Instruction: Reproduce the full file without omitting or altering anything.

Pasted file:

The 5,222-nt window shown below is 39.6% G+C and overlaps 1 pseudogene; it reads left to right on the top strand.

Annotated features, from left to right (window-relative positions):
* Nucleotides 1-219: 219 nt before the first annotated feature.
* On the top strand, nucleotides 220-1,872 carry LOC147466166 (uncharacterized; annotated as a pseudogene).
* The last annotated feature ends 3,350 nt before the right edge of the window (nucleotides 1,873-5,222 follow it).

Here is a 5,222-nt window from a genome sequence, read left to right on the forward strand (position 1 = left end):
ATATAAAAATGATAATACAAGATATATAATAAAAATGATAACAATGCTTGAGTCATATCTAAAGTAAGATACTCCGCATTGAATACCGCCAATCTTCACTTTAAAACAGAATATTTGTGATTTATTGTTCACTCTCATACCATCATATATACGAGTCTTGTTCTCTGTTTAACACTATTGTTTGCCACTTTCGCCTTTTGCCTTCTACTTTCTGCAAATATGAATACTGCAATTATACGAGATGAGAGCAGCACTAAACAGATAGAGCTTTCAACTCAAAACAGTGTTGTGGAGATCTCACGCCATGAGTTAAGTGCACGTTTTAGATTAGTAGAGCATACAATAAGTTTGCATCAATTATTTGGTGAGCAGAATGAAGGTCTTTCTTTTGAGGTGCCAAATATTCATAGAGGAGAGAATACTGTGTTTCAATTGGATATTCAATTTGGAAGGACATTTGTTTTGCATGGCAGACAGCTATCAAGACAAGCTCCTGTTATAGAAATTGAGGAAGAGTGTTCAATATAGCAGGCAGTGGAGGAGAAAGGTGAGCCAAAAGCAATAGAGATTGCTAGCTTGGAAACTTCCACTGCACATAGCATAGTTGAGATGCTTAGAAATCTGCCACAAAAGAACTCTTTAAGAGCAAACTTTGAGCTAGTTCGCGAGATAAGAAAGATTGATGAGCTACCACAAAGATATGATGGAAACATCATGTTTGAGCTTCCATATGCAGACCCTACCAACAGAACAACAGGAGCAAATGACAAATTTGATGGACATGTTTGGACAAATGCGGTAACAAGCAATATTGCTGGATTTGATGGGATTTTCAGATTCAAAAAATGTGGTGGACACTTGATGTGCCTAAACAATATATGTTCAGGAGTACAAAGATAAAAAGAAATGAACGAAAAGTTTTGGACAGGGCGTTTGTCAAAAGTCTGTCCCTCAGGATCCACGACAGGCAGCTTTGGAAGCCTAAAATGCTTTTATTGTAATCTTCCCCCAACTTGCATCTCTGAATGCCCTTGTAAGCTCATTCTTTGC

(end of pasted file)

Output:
The 5,222-nt window shown below is 39.6% G+C and overlaps 1 pseudogene; it reads left to right on the top strand.

Annotated features, from left to right (window-relative positions):
* Nucleotides 1-219: 219 nt before the first annotated feature.
* On the top strand, nucleotides 220-1,872 carry LOC147466166 (uncharacterized; annotated as a pseudogene).
* The last annotated feature ends 3,350 nt before the right edge of the window (nucleotides 1,873-5,222 follow it).

Here is a 5,222-nt window from a genome sequence, read left to right on the forward strand (position 1 = left end):
ATATAAAAATGATAATACAAGATATATAATAAAAATGATAACAATGCTTGAGTCATATCTAAAGTAAGATACTCCGCATTGAATACCGCCAATCTTCACTTTAAAACAGAATATTTGTGATTTATTGTTCACTCTCATACCATCATATATACGAGTCTTGTTCTCTGTTTAACACTATTGTTTGCCACTTTCGCCTTTTGCCTTCTACTTTCTGCAAATATGAATACTGCAATTATACGAGATGAGAGCAGCACTAAACAGATAGAGCTTTCAACTCAAAACAGTGTTGTGGAGATCTCACGCCATGAGTTAAGTGCACGTTTTAGATTAGTAGAGCATACAATAAGTTTGCATCAATTATTTGGTGAGCAGAATGAAGGTCTTTCTTTTGAGGTGCCAAATATTCATAGAGGAGAGAATACTGTGTTTCAATTGGATATTCAATTTGGAAGGACATTTGTTTTGCATGGCAGACAGCTATCAAGACAAGCTCCTGTTATAGAAATTGAGGAAGAGTGTTCAATATAGCAGGCAGTGGAGGAGAAAGGTGAGCCAAAAGCAATAGAGATTGCTAGCTTGGAAACTTCCACTGCACATAGCATAGTTGAGATGCTTAGAAATCTGCCACAAAAGAACTCTTTAAGAGCAAACTTTGAGCTAGTTCGCGAGATAAGAAAGATTGATGAGCTACCACAAAGATATGATGGAAACATCATGTTTGAGCTTCCATATGCAGACCCTACCAACAGAACAACAGGAGCAAATGACAAATTTGATGGACATGTTTGGACAAATGCGGTAACAAGCAATATTGCTGGATTTGATGGGATTTTCAGATTCAAAAAATGTGGTGGACACTTGATGTGCCTAAACAATATATGTTCAGGAGTACAAAGATAAAAAGAAATGAACGAAAAGTTTTGGACAGGGCGTTTGTCAAAAGTCTGTCCCTCAGGATCCACGACAGGCAGCTTTGGAAGCCTAAAATGCTTTTATTGTAATCTTCCCCCAACTTGCATCTCTGAATGCCCTTGTAAGCTCATTCTTTGC